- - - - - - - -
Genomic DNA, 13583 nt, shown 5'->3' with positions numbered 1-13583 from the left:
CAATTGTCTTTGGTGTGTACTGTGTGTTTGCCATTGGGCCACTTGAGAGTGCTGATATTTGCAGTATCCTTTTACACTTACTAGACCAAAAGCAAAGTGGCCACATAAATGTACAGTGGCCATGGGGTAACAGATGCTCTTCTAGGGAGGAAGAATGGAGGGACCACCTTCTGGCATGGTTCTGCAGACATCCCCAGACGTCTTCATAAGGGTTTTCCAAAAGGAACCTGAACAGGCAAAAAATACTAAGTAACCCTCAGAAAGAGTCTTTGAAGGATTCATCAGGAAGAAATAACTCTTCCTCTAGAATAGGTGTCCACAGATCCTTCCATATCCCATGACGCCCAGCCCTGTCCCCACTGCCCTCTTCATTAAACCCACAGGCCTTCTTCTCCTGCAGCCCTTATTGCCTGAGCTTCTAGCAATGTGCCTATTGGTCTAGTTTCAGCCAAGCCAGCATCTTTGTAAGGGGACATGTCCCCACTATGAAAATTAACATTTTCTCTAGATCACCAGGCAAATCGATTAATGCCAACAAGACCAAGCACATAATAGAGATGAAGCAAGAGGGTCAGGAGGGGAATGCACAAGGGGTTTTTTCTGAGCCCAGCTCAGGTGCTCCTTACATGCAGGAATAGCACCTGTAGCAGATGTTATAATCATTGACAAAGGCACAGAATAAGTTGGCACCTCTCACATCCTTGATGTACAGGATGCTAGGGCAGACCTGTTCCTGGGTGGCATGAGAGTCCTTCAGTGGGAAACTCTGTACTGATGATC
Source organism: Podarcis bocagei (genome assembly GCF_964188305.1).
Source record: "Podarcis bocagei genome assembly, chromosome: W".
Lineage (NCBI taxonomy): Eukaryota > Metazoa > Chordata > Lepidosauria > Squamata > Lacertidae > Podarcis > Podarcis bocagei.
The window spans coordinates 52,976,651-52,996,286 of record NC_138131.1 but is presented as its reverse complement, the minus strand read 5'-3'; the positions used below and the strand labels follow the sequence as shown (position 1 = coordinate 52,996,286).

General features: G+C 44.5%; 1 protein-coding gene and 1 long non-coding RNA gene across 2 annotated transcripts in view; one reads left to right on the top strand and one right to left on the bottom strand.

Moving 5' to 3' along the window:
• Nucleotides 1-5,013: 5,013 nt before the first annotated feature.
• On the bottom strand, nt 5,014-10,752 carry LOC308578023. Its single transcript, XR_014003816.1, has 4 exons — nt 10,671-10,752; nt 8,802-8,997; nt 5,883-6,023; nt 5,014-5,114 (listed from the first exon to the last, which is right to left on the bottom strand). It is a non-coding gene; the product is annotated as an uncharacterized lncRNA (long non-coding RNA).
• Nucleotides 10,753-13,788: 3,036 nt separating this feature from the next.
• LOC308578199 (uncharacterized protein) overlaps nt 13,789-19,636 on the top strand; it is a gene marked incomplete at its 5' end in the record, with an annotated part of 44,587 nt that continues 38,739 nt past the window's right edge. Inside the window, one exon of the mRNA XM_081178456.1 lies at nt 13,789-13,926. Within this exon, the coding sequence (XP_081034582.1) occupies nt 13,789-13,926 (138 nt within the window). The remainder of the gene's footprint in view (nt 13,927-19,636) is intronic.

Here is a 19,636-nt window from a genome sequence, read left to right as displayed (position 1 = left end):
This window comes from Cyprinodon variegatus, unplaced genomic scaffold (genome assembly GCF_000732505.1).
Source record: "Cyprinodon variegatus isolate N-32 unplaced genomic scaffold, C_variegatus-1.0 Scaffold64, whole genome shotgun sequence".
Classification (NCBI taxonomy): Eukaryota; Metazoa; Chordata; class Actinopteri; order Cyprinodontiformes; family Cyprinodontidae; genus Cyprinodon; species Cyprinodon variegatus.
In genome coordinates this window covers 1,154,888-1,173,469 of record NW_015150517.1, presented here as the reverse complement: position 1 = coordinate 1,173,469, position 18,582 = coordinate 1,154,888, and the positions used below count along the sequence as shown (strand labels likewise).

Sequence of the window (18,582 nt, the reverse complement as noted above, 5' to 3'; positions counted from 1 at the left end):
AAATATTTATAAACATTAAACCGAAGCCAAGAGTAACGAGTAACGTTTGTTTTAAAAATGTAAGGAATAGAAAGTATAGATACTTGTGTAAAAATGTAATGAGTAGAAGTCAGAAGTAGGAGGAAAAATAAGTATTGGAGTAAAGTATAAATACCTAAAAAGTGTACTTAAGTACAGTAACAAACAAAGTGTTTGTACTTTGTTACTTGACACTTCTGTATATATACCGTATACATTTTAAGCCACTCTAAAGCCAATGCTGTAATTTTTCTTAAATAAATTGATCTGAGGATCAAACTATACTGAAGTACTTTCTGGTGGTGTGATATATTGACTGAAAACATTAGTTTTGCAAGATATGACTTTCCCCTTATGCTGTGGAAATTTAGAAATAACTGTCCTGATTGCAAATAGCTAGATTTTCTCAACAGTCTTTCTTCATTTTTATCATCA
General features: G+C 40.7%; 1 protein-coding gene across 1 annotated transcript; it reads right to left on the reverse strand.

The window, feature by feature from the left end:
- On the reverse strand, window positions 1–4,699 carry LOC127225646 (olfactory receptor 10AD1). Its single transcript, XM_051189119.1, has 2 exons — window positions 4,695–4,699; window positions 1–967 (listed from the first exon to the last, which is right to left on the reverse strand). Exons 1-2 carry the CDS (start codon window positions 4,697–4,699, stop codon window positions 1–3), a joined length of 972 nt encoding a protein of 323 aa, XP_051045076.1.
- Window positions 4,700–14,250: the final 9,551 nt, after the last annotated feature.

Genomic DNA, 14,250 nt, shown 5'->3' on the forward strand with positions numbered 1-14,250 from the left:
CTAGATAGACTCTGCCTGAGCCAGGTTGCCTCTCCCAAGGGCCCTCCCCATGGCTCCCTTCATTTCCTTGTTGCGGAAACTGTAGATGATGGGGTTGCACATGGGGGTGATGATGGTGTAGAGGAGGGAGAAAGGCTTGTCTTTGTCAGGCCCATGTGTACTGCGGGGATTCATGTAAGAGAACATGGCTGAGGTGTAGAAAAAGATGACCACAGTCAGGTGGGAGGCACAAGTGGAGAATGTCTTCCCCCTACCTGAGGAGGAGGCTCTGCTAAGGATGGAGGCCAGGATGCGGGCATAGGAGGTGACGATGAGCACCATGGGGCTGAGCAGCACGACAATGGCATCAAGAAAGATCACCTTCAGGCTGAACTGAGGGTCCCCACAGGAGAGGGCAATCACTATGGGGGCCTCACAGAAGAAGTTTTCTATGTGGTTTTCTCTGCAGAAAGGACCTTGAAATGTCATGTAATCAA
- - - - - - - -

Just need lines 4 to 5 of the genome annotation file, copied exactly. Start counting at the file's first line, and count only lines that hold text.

Source record: "Podarcis bocagei genome assembly, chromosome: W".
Lineage (NCBI taxonomy): Eukaryota > Metazoa > Chordata > Lepidosauria > Squamata > Lacertidae > Podarcis > Podarcis bocagei.